Let's Talk About Infidelity in Korea
The biggest topic in Korea last week wasn't Covid but the private life of a woman who had been offered a prominent political position in the Minjoo Party.
Covid infections are on the rise, and hospitals are filling up, but the talk of Seoul all last week wasn't the Coronavirus, but a mother of two children.
Cho Dong-youn, a 39-year-old former army major, was appointed to the position of the ruling center-left Minjoo party's presidential campaign co-chairperson on Tuesday, only to resign three days later. Her political future collapsed under the accusation that she had a son with another man in 2011 while married to her first husband, whom she didn't tell that the child wasn't his.
Kang Yong-seok, a well-known rightwing YouTuber and former conservative lawmaker first aired the allegation on the day Cho made her political debut. When the Minjoo threatened to sue him for defamation, the conservative daily Chosun Ilbo stepped into the fray, publishing what it called proof that Cho's first husband had commissioned a DNA test to determine the child's paternity. According to the paper, he also secured a court ruling back in 2014 that he isn't the father.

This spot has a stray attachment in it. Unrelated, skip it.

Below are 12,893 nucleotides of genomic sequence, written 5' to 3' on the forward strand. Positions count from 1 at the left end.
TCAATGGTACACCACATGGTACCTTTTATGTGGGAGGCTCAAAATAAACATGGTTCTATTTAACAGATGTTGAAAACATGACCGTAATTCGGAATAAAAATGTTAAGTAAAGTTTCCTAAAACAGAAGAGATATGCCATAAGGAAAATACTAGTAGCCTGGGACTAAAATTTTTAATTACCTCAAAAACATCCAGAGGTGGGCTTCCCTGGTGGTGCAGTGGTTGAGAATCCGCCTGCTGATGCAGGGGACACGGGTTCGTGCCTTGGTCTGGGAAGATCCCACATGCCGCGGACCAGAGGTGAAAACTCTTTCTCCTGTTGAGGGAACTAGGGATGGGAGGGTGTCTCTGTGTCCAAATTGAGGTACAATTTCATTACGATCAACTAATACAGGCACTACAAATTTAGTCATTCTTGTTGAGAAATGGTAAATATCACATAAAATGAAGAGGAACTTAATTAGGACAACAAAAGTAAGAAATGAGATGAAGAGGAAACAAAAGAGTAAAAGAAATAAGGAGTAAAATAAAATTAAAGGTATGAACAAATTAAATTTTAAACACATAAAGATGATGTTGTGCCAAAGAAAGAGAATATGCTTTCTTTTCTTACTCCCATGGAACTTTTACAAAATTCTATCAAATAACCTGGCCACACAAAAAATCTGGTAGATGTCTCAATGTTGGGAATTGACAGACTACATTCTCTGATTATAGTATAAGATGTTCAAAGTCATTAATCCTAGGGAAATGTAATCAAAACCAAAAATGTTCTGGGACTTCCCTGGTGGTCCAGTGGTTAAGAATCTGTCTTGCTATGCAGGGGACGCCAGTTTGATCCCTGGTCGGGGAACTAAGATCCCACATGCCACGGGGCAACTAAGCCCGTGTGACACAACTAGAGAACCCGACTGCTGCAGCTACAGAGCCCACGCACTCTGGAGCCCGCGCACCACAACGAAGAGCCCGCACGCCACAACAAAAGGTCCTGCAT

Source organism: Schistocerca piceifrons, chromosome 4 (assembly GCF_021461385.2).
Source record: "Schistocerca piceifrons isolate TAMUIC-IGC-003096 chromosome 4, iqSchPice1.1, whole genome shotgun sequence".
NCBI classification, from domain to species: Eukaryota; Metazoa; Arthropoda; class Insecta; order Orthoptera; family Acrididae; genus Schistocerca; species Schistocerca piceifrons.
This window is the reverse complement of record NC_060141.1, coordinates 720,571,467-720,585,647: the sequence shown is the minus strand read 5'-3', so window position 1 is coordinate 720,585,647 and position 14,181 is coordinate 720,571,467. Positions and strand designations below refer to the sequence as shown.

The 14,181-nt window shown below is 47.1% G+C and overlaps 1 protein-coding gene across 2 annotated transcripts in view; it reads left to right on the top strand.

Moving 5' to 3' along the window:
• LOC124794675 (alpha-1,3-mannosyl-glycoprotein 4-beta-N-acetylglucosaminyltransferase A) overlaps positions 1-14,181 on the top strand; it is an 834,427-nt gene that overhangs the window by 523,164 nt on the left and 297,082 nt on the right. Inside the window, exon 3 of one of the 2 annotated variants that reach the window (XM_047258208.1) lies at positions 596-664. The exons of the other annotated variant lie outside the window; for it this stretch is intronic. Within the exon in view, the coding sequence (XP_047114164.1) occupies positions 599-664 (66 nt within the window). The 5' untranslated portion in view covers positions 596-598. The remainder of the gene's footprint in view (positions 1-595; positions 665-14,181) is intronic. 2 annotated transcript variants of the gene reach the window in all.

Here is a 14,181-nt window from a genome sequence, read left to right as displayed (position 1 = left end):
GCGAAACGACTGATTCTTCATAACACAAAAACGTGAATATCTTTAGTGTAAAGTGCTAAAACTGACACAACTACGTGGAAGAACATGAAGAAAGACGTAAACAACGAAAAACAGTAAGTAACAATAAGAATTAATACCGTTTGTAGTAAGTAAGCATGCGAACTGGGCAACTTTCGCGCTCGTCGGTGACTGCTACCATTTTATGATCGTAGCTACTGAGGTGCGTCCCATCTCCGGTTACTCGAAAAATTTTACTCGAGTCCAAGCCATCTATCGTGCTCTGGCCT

A married woman having a child out of wedlock and lying to her husband that it's his. If true, it sounds like the plot of a daytime soap opera, but is this worth talking about for the whole nation?
Yes, it is in Korea, and the discovery has launched a thousand think pieces and commentaries on social media, not to mention posts on countless online discussion forums. Infidelity is clearly no private matter as far as many Koreans are concerned.
Consider that in June a story made the round that a male manager and a female entry-level employee at Kookmin Bank, one of Korea's four biggest banks, were having an affair. The woman apparently had a fiancé, who discovered her infidelity and proceeded to send the proof to all their friends and acquaintances. It became national gossip.